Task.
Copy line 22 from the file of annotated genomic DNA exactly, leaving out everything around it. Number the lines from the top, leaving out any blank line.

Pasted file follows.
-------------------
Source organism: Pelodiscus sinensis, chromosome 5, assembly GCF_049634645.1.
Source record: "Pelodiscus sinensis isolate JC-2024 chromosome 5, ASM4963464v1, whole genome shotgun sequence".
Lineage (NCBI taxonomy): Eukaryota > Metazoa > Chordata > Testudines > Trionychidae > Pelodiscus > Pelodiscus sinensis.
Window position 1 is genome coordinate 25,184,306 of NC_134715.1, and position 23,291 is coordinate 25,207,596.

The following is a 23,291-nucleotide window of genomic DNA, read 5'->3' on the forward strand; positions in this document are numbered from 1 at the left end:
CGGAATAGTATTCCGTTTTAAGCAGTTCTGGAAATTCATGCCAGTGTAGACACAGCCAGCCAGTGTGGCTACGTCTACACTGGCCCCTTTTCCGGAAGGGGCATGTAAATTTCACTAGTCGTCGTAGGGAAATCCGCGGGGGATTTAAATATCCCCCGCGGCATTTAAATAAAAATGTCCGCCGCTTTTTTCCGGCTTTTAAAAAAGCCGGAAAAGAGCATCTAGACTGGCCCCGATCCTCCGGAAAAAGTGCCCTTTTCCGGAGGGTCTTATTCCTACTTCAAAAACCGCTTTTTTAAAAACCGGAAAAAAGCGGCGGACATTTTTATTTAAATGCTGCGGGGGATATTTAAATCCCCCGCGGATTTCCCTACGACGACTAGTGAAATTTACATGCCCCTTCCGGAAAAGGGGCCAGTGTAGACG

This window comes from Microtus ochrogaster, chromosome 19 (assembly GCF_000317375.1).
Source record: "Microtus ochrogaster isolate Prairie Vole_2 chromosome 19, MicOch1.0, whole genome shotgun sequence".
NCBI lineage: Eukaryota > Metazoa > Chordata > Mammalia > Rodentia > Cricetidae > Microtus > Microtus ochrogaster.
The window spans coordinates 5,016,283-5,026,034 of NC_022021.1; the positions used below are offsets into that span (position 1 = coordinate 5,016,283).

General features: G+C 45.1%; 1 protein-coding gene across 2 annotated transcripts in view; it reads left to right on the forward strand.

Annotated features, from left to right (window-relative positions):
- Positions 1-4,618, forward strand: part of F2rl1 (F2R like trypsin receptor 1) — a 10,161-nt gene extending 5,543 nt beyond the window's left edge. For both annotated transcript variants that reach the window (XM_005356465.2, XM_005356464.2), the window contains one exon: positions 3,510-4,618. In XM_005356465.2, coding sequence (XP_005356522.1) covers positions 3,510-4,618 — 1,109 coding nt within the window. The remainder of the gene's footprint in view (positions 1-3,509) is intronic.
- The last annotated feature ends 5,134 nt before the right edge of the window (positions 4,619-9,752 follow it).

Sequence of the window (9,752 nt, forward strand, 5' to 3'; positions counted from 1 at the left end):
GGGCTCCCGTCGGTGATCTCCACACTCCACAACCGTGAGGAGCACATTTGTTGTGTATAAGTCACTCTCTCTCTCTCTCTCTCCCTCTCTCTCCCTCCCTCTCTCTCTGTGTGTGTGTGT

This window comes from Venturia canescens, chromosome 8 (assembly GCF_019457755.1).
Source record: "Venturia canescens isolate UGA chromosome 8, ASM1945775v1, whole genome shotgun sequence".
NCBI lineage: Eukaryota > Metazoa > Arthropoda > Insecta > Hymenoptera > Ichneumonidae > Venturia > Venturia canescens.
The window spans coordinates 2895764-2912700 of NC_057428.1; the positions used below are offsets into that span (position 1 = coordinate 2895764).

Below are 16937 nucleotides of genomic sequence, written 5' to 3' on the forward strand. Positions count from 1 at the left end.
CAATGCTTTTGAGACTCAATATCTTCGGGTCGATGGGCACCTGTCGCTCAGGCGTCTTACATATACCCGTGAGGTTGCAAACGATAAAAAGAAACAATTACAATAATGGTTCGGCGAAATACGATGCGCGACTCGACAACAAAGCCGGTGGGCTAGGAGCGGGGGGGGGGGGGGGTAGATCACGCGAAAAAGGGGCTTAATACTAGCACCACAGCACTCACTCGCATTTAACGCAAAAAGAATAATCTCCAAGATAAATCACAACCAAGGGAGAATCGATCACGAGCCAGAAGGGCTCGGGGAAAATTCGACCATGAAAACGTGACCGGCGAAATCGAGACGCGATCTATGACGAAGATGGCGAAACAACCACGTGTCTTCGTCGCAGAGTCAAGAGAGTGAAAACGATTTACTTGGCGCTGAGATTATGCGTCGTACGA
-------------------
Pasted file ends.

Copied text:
CAATGCTTTTGAGACTCAATATCTTCGGGTCGATGGGCACCTGTCGCTCAGGCGTCTTACATATACCCGTGAGGTTGCAAACGATAAAAAGAAACAATTACAATAATGGTTCGGCGAAATACGATGCGCGACTCGACAACAAAGCCGGTGGGCTAGGAGCGGGGGGGGGGGGGGGTAGATCACGCGAAAAAGGGGCTTAATACTAGCACCACAGCACTCACTCGCATTTAACGCAAAAAGAATAATCTCCAAGATAAATCACAACCAAGGGAGAATCGATCACGAGCCAGAAGGGCTCGGGGAAAATTCGACCATGAAAACGTGACCGGCGAAATCGAGACGCGATCTATGACGAAGATGGCGAAACAACCACGTGTCTTCGTCGCAGAGTCAAGAGAGTGAAAACGATTTACTTGGCGCTGAGATTATGCGTCGTACGA